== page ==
Nick from De Pere, WI
All this talk about the stadium experience versus the TV experience has got me thinking: My dad is a dedicated Packers fan, watches the game every week on TV, yet, wouldn't be particularly interested in seeing a game live. On the other hand, my mom isn't so dedicated of a fan, and usually only watches a few TV games each season, but if a friend with extra tickets invites her to a game, she loves going for the game-day atmosphere. It's an interesting dichotomy, don't you agree?
People talk about the quality of the telecasts keeping people at home. It's been my experience that the refrigerator is what keeps people at home.
Eddy from Rio Rancho, NM
Which preseason game do you usually enjoy the most?
The third preseason game is usually the best. The starters play the longest in the third preseason game, and there's some actual game-plan preparation put into the third game. I guess I enjoy it the most, but there's something about the final preseason game that I've always enjoyed. I guess it's the fact that it's the last one, which means another preseason has mercifully passed and now we can dive into the excitement for the start of the regular season. I love the inevitable opening question at the head coach's press conference following the final preseason game: Is your team ready to start the season, coach? I also enjoy the closure we're about to get on the roster. I like watching the desperate rookies and journeymen making one more desperate pitch to make the team.
Matt from Kula, HI
When is Sherrod expected to return to practice? Is he a candidate for PUP?
Not much in the way of a prognosis for his return has been offered. All I can tell you is that logic would dictate that the longer he stays on PUP, the more likely it is he'll stay on PUP for the start of the regular season.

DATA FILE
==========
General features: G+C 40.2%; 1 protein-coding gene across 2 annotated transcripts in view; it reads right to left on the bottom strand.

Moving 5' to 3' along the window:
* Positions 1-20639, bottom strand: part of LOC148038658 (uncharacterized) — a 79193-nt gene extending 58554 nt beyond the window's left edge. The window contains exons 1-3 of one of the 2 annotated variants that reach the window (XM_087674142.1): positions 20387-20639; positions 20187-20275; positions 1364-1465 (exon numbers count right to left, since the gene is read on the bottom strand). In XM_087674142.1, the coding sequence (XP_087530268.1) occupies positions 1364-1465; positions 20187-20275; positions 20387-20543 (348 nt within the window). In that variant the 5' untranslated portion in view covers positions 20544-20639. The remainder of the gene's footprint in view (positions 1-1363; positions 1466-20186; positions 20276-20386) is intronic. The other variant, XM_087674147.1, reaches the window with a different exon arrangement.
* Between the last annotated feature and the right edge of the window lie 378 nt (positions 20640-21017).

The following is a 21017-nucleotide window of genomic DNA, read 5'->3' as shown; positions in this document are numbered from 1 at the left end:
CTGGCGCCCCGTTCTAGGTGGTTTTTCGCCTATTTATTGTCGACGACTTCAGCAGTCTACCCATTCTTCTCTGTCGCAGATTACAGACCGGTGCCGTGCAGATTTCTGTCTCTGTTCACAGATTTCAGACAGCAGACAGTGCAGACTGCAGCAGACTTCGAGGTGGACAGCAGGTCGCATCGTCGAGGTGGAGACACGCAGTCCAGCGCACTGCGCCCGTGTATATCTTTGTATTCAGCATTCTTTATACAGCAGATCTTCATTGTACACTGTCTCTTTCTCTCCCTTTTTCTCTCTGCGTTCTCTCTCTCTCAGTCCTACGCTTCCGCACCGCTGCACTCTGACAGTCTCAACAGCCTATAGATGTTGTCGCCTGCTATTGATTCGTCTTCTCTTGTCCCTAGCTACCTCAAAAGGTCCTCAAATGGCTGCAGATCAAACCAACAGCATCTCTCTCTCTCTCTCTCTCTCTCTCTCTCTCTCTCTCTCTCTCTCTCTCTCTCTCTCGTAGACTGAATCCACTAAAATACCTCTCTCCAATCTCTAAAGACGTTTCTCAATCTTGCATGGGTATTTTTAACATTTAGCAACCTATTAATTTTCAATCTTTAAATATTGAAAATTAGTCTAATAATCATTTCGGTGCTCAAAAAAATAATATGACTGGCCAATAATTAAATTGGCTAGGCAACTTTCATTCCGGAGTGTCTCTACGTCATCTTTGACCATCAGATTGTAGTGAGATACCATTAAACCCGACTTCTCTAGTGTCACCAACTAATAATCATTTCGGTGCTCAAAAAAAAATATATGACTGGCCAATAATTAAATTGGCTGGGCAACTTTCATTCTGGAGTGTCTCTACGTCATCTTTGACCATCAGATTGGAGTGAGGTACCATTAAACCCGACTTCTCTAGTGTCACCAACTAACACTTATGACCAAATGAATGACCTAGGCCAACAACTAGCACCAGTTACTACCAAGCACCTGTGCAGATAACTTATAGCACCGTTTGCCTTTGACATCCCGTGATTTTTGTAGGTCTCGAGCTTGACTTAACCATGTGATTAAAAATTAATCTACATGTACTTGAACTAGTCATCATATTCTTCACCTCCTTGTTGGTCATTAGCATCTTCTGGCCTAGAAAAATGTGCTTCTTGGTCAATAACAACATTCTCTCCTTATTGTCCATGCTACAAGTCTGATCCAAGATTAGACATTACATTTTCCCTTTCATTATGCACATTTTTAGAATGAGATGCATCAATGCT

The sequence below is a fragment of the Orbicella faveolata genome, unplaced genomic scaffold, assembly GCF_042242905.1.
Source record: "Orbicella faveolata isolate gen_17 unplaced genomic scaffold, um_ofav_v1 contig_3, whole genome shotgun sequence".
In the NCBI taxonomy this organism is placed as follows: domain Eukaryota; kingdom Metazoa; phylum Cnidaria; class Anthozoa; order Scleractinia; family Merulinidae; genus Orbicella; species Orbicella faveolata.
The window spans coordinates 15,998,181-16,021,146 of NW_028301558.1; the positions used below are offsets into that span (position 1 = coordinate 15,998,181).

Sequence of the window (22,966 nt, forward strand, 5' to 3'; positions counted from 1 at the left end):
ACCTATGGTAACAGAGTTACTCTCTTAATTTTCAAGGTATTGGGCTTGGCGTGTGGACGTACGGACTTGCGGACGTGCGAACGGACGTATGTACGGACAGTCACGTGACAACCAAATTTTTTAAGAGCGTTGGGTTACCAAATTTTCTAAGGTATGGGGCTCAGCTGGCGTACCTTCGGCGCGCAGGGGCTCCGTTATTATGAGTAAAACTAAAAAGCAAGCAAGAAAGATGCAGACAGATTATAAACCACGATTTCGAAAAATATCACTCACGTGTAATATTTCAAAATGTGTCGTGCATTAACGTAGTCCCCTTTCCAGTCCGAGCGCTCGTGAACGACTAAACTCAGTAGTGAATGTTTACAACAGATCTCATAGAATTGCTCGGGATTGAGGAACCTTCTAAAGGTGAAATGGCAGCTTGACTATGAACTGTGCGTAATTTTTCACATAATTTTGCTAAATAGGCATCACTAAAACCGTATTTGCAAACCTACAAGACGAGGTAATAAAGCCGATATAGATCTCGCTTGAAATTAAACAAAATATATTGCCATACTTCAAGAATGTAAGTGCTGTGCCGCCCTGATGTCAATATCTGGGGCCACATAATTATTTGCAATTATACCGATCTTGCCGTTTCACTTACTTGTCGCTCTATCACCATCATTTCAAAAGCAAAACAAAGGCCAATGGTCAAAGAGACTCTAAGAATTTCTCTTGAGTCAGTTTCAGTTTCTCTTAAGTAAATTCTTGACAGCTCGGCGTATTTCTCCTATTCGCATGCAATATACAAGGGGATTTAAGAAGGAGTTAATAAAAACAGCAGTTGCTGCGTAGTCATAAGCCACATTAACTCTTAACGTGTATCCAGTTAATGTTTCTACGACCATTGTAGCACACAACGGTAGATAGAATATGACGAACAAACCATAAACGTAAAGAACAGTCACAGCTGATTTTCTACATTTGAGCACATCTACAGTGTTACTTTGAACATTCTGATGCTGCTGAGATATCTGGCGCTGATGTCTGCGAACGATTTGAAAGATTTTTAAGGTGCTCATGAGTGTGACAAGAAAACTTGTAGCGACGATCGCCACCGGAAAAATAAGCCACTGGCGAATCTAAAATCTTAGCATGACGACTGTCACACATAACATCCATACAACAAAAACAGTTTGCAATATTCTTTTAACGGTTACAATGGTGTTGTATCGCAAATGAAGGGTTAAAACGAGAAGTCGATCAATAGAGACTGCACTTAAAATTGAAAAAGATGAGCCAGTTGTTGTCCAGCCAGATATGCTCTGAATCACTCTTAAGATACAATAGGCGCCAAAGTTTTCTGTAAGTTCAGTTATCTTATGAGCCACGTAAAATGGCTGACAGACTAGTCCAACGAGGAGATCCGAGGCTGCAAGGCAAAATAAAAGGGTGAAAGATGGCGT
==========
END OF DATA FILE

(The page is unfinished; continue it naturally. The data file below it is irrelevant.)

C.J. from Edinboro, PA
If last week's game was the NFC Championship game or another big game, would as many players have been out as there were?
Probably not. The preseason is a time for being smart. This isn't a time for pushing a sore muscle to its limit and risking further damage to it. The big, late-season games are the reason players and coaches have to be smart now. When the big games get here, the time for being tough will have arrived.
Alex from Hammond, IN
Vic, regarding your stance on games "being for tough guys and girls," you are wrong. You are part of the problem that leads to players being killed from heat exhaustion during the summer and sustaining life-altering brain injuries when they continue to play through an injury. When Roger Goodell talks about changing the culture, he means we need to get rid of people that just don't get it. You, Vic, just don't get it and need to go. Go away quickly, please.
Soft game for soft guys? I'll be interested to read the readers' thoughts on your comments.
Erik from Malmo, Sweden
The sport you saw on TV is called handball and has been in existence longer than NFL football. We are pretty dominant in that sport and I played it when I was younger. Unfortunately, I would have to blame U.S. ignorance for not seeing it until now. I don't want to call you specifically ignorant but I believe that in the U.S. they simply don't show you anything outside of the country. The sport has been a part of the Olympics since 1972.
I gotta tell you, sometimes I get the feeling the rest of the world invents sports we don't play, just so they can win a gold medal.
Daniel from Sugar Land, TX
Vic, I know a lot of people are worried about the injury situation right now, but I would say the Packers are probably one of the most conservative teams in the NFL when it comes to injuries. It always seems the nagging injuries seem to pile up on us around this time of year and I think other teams might not rest players for the reasons the Packers might rest players. I'm guessing their theory is to be conservative with injuries now and reap the benefits late in the year. Is there any truth to my fact-less theory?
The Packers are doing what every other team in the league is doing right now, which is to say being cautious. Each one of these players represents a portion of his team's salary cap. Every time you lose a player to injury, you lose a portion of your salary cap for the time that player is unable to play. To a large degree, it's a battle of caps.